Teaching Children Addition

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Learning remains a continuous process from childhood to adulthood. The teaching of addition is a step we all go through in our early ages. Mathematics remains a basis for the growth and proper foundation of a child. The teaching of mathematics on addition in the nursery schools has a link with the everyday activities performed by the children. Many ways have been put in place to reinforce the teachings. Simple additions are introduced in the early years and involve counting songs to reinforce numbers. An example is the, five little chicks. This is one of the simplest and among the best ways for setting up both addition and subtraction in the early years (Sarama & Clements, 2004). The subsequent steps follow in a short time the child will know that 3 add to 1 is 4, that 4 added to 1 is five and the chain continues.

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Games have also been found to be of value in building on addition in children. In the small breaks, children will be asked to compare the numbers of items they have. Questions like, How many items do you have?, who has more items and by how much? This empowers their reasoning and thoughts and despite working with small numbers, they will soon have the capability to mention large numbers. In a short while, counting will be minimized, and automatic mention of the added values will be achieved. Additionally setting up boundaries in class will help the children in learning both addition and subtraction (Minetola, Ziegenfuss & Chrisman, n.d.). This is done by allowing a specific number of children into a group at a time, and the children have to be keen on the number to avoid mistakes. They will be able to know how many more of us are required in the area or how many should be out of the area.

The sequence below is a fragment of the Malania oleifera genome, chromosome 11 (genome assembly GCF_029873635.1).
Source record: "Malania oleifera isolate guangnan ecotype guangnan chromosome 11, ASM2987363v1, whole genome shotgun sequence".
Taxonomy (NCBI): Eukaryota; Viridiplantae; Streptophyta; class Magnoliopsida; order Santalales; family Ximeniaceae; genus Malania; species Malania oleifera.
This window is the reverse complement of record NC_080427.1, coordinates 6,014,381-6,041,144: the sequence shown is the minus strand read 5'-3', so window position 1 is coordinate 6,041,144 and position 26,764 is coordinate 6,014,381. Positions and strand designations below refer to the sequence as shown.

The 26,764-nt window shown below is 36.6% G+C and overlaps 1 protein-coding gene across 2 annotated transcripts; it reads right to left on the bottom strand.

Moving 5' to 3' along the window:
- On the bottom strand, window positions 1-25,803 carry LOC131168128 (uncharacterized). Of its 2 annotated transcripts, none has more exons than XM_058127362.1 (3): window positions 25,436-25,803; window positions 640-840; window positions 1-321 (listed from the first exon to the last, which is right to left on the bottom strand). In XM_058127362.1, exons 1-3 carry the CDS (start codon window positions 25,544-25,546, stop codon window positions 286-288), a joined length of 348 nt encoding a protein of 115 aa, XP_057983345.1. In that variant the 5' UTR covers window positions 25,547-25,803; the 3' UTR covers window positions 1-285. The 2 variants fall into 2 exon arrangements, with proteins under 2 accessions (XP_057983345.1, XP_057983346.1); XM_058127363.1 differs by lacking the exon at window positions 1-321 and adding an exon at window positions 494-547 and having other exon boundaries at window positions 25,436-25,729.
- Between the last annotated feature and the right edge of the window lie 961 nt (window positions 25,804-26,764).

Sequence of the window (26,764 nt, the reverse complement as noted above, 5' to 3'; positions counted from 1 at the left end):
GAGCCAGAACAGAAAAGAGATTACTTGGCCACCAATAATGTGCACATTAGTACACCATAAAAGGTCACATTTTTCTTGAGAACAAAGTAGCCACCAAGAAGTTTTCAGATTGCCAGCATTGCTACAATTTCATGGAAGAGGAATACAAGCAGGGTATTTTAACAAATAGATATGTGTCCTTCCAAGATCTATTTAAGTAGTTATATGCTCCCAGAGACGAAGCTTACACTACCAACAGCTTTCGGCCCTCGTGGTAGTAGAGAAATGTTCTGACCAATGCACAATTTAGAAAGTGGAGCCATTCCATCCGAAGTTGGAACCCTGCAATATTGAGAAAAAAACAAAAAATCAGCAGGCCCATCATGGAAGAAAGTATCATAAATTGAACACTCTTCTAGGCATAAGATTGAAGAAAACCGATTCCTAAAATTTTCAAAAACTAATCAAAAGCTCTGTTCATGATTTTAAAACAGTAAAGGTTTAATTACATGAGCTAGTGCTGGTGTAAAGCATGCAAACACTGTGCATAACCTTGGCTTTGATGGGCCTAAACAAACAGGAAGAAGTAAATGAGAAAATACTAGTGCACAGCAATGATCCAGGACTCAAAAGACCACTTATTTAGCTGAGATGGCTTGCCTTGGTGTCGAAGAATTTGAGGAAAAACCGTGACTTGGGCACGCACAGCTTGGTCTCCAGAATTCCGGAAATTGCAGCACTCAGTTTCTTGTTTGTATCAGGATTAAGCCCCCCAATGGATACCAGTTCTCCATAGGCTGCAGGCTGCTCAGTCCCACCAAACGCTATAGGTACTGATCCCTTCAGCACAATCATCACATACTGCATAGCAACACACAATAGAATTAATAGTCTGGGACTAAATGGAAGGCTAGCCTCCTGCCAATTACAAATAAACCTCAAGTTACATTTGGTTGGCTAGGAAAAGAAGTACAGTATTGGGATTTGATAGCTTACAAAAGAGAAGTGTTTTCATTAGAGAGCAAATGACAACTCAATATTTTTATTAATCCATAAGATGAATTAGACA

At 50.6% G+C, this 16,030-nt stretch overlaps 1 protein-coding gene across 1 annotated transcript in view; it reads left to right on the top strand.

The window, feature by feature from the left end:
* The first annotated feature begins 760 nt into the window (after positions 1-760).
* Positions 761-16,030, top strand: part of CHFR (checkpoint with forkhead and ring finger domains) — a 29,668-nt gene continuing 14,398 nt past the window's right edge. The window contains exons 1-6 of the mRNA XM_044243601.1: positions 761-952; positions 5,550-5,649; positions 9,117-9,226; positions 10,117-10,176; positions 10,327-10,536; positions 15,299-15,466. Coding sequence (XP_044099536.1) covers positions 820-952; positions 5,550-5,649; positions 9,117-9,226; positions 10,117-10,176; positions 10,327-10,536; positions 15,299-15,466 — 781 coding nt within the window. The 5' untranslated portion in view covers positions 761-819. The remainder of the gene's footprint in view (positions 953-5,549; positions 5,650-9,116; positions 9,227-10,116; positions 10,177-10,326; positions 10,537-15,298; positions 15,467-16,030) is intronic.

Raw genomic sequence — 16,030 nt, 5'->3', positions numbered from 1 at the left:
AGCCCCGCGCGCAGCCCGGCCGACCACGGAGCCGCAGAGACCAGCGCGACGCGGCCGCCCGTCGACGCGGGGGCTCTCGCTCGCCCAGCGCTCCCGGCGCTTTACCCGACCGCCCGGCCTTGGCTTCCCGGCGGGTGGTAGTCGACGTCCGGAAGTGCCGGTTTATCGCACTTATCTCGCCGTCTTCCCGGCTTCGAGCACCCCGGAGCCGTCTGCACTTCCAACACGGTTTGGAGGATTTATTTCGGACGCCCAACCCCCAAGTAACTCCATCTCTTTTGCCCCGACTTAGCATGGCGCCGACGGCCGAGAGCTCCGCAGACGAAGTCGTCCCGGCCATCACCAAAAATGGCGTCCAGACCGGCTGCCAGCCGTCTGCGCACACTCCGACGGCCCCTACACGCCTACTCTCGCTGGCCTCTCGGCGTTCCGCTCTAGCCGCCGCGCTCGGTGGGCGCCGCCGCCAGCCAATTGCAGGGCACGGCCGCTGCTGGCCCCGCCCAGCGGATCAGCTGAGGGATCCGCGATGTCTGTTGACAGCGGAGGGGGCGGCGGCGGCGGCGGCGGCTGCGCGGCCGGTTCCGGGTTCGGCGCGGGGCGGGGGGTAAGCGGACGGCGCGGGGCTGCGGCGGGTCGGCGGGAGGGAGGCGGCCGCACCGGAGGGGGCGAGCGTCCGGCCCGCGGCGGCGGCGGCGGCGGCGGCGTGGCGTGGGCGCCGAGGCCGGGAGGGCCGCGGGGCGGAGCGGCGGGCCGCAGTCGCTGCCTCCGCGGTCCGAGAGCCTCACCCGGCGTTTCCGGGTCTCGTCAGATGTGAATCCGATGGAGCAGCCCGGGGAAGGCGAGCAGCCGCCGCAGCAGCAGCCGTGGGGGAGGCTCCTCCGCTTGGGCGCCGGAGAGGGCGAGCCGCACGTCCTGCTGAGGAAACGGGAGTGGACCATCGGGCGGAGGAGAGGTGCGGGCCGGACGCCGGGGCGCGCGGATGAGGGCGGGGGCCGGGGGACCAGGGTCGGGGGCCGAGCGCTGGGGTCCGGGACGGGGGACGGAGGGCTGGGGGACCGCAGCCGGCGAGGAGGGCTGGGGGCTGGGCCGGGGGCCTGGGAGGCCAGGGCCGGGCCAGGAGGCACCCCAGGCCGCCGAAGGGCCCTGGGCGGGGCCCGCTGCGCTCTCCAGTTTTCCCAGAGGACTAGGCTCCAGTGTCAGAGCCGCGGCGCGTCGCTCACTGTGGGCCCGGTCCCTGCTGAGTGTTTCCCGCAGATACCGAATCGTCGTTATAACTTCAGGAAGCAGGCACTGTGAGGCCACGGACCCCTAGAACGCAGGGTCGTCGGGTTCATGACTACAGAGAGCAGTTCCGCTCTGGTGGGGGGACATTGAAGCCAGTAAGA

The primary framework aims at encouraging the application of mathematics in contrast to the EYFS. Themes on the use and application of mathematics have been developed, and progression on each has been built in stages (Adams, 2000). They cover year 1 to year 6. All the steps maintain a close relationship as you have to pass from one level to the other. The foundation stage supports that children will have to use the mathematical ideas developed in solving problems. Therefore, it is expected that addition problems should be solved with prior knowledge. The teaching of addition progresses with years and for year 1 the children have to be thought through concrete experiences. This means that solving addition problems will be based on measurements and money (Minetola, Ziegenfuss & Chrisman, n.d.). Concrete experiences will be dealt with, and the children will be expected to be near shops to give them a real experience of counting and having to do multiple additions on a daily basis.

Another method that is significant in the learning of addition is the understanding diagram. Haylock and Cockburn came up with this, and it shows various aspects needed by the children in learning mathematics. The diagram has a significant part on concrete experiences, and it is the teachers duty to complete tasks by himself/ herself and incorporate other resources for effective teaching. This has been proven to be effective as the children will have a better understanding through the linking to physical memories. Furthermore, this technique allows for dialogue between the students and teachers easily